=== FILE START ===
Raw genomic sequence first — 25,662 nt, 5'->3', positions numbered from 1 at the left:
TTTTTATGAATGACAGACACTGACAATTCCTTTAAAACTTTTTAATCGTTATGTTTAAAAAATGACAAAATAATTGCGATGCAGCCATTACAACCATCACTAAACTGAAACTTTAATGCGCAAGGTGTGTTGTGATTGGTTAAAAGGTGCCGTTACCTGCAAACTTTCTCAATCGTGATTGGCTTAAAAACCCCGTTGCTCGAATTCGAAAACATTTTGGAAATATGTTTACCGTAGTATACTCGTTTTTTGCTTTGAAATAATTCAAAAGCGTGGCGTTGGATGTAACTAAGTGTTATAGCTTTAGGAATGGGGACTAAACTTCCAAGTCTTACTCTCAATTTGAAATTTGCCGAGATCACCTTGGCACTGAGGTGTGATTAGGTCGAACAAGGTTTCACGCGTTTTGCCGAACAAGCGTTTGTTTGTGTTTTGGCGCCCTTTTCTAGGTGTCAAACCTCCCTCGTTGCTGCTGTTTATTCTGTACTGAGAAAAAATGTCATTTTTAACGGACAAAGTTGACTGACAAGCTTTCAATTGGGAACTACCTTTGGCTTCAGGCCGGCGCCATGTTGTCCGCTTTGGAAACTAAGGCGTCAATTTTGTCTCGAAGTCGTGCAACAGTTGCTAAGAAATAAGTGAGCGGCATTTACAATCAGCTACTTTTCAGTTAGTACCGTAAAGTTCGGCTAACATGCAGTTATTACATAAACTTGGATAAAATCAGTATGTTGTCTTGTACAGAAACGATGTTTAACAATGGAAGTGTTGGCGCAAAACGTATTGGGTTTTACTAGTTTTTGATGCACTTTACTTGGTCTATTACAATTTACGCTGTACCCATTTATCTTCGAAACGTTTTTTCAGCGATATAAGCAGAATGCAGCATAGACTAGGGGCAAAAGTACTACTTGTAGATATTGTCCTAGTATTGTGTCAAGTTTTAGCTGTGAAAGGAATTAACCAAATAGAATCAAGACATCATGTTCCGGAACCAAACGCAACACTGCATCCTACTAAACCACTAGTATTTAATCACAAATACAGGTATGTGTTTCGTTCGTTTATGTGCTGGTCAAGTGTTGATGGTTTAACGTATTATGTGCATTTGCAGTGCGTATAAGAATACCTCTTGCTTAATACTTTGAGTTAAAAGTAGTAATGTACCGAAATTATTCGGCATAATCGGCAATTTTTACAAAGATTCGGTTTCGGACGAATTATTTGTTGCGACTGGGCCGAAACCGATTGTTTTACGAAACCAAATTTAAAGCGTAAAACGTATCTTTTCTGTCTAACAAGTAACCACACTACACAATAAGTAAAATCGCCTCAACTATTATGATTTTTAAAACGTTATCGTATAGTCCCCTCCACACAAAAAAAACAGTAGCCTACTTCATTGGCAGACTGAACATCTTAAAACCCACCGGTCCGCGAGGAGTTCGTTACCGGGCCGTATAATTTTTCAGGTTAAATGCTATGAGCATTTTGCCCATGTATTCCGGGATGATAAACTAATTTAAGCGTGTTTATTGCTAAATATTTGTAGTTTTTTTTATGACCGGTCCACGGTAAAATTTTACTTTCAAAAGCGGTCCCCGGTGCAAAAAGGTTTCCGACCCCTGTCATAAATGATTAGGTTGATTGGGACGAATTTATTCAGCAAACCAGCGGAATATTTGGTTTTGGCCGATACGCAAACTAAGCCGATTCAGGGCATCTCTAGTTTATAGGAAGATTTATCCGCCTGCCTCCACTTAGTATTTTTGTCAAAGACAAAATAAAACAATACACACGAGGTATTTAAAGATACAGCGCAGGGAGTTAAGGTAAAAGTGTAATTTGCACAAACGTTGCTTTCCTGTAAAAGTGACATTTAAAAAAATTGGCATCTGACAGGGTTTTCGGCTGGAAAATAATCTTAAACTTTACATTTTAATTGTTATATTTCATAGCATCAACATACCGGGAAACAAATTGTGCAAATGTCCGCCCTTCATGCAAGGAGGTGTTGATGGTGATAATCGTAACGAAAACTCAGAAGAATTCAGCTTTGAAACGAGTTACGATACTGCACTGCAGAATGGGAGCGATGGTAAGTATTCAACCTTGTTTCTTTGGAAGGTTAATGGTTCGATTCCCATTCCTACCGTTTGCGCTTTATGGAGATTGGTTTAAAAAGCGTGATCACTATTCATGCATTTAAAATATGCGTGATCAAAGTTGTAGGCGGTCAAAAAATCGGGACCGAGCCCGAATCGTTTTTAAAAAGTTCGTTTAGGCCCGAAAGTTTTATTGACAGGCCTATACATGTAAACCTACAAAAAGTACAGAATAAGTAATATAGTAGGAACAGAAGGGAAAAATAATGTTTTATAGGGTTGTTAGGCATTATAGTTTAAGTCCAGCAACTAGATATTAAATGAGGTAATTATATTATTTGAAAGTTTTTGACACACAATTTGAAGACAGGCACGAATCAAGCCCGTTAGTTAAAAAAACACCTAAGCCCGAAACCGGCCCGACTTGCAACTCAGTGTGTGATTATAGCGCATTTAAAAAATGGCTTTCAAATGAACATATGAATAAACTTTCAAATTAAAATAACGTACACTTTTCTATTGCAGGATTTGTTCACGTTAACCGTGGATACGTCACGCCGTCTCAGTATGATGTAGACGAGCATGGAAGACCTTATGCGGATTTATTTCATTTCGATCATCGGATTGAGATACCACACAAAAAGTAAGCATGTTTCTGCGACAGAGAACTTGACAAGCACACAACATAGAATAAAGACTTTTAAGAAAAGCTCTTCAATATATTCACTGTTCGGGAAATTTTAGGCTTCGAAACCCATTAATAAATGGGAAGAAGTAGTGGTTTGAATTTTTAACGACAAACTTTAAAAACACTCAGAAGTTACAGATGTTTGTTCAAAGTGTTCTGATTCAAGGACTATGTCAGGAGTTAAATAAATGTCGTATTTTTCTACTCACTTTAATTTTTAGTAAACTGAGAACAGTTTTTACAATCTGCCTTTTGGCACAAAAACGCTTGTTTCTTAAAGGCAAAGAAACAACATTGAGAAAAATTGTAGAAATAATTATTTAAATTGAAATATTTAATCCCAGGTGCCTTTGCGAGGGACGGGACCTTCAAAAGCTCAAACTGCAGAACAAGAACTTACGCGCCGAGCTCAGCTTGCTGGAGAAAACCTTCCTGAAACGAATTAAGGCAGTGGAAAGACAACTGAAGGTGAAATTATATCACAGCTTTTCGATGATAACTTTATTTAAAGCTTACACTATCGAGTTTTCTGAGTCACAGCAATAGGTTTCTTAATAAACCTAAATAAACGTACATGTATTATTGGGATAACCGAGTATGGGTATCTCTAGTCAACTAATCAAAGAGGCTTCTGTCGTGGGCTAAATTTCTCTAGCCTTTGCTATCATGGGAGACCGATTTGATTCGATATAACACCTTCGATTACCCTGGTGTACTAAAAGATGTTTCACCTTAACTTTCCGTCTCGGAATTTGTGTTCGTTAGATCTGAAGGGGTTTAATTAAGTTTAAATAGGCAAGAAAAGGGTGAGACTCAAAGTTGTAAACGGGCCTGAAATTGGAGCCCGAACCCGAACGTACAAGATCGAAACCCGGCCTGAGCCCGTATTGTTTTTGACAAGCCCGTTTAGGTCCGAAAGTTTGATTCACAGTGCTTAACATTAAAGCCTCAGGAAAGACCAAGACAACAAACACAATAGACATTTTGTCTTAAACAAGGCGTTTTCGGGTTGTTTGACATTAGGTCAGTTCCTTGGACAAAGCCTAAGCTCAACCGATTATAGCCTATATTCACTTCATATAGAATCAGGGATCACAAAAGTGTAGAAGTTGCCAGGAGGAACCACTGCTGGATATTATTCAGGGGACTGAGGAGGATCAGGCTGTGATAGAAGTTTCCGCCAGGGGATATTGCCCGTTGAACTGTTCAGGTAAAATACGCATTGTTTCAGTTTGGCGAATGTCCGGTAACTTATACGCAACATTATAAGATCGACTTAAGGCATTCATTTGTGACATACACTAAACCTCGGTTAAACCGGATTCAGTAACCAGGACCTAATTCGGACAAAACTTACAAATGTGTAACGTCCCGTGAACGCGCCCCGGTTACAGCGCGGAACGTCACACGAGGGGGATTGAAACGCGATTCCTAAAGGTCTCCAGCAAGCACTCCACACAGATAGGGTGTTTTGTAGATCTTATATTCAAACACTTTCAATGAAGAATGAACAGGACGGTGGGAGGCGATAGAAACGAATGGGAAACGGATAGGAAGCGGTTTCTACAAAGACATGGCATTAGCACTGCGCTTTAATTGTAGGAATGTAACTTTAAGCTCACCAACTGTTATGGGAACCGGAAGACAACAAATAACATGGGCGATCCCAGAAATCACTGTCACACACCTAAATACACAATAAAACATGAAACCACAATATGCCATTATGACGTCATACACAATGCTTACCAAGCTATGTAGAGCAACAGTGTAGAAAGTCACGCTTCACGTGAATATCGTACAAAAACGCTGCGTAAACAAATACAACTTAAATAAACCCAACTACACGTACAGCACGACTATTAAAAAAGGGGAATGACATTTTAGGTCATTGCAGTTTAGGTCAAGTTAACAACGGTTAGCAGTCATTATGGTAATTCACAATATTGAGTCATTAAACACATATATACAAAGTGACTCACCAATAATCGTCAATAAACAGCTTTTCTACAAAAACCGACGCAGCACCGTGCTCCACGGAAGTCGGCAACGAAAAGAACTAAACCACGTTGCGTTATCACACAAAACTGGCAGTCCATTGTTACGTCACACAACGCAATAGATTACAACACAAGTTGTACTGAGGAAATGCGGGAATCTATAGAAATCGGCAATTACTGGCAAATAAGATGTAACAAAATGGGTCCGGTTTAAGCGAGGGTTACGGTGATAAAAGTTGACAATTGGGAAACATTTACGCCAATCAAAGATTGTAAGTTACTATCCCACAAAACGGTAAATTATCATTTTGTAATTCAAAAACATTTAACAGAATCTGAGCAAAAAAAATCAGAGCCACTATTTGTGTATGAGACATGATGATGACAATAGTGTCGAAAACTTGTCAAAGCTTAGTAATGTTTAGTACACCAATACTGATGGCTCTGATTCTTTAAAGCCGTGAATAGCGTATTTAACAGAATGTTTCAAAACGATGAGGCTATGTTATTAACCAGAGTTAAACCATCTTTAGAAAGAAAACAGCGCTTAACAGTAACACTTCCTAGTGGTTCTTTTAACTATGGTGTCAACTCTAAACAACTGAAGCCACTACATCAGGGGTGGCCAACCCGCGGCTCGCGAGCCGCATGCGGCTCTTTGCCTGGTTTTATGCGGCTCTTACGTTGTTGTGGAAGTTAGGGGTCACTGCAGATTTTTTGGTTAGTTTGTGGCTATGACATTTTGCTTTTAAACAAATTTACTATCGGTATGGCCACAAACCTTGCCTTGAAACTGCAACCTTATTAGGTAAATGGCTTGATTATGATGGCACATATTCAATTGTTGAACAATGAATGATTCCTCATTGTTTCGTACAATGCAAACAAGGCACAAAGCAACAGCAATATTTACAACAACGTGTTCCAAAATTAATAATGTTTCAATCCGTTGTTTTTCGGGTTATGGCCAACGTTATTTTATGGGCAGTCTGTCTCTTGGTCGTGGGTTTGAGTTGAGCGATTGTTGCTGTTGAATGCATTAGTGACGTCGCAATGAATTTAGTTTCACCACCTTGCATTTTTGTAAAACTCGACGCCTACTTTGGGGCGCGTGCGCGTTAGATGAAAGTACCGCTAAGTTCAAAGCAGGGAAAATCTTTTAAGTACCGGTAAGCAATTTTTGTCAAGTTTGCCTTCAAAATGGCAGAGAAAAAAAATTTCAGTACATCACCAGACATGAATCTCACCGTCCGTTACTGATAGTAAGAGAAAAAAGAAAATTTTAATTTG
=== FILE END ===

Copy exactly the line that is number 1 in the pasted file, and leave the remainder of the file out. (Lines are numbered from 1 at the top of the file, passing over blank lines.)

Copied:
Raw genomic sequence first — 25,662 nt, 5'->3', positions numbered from 1 at the left: